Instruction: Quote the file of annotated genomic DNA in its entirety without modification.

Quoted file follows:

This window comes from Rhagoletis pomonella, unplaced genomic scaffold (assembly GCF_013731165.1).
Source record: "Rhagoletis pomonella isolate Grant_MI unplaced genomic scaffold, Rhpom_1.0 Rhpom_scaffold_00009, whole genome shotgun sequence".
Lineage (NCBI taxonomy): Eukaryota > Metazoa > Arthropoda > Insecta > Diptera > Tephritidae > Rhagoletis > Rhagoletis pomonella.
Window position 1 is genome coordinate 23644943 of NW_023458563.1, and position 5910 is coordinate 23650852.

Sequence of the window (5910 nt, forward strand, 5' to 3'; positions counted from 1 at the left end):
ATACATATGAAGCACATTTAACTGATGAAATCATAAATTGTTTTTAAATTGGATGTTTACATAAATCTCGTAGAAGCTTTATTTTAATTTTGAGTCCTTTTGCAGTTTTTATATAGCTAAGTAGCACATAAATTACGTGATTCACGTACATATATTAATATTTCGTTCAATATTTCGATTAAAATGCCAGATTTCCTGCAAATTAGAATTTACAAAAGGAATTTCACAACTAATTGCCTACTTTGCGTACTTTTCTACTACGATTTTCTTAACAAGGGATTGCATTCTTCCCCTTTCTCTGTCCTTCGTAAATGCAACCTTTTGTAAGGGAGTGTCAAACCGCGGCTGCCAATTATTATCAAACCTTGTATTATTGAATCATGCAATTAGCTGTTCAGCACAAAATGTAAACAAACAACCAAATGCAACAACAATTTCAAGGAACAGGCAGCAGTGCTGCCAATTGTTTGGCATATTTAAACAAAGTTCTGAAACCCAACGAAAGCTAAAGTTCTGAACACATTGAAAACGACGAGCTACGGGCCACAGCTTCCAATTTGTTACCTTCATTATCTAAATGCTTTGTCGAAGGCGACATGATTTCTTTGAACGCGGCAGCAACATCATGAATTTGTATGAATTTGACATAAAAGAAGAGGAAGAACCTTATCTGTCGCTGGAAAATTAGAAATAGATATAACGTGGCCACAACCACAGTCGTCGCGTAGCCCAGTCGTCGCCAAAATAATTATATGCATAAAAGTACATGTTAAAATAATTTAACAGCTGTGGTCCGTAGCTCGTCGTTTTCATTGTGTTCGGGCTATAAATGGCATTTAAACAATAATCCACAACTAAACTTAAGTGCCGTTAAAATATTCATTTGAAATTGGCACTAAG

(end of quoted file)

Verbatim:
This window comes from Rhagoletis pomonella, unplaced genomic scaffold (assembly GCF_013731165.1).
Source record: "Rhagoletis pomonella isolate Grant_MI unplaced genomic scaffold, Rhpom_1.0 Rhpom_scaffold_00009, whole genome shotgun sequence".
Lineage (NCBI taxonomy): Eukaryota > Metazoa > Arthropoda > Insecta > Diptera > Tephritidae > Rhagoletis > Rhagoletis pomonella.
Window position 1 is genome coordinate 23644943 of NW_023458563.1, and position 5910 is coordinate 23650852.

Sequence of the window (5910 nt, forward strand, 5' to 3'; positions counted from 1 at the left end):
ATACATATGAAGCACATTTAACTGATGAAATCATAAATTGTTTTTAAATTGGATGTTTACATAAATCTCGTAGAAGCTTTATTTTAATTTTGAGTCCTTTTGCAGTTTTTATATAGCTAAGTAGCACATAAATTACGTGATTCACGTACATATATTAATATTTCGTTCAATATTTCGATTAAAATGCCAGATTTCCTGCAAATTAGAATTTACAAAAGGAATTTCACAACTAATTGCCTACTTTGCGTACTTTTCTACTACGATTTTCTTAACAAGGGATTGCATTCTTCCCCTTTCTCTGTCCTTCGTAAATGCAACCTTTTGTAAGGGAGTGTCAAACCGCGGCTGCCAATTATTATCAAACCTTGTATTATTGAATCATGCAATTAGCTGTTCAGCACAAAATGTAAACAAACAACCAAATGCAACAACAATTTCAAGGAACAGGCAGCAGTGCTGCCAATTGTTTGGCATATTTAAACAAAGTTCTGAAACCCAACGAAAGCTAAAGTTCTGAACACATTGAAAACGACGAGCTACGGGCCACAGCTTCCAATTTGTTACCTTCATTATCTAAATGCTTTGTCGAAGGCGACATGATTTCTTTGAACGCGGCAGCAACATCATGAATTTGTATGAATTTGACATAAAAGAAGAGGAAGAACCTTATCTGTCGCTGGAAAATTAGAAATAGATATAACGTGGCCACAACCACAGTCGTCGCGTAGCCCAGTCGTCGCCAAAATAATTATATGCATAAAAGTACATGTTAAAATAATTTAACAGCTGTGGTCCGTAGCTCGTCGTTTTCATTGTGTTCGGGCTATAAATGGCATTTAAACAATAATCCACAACTAAACTTAAGTGCCGTTAAAATATTCATTTGAAATTGGCACTAAG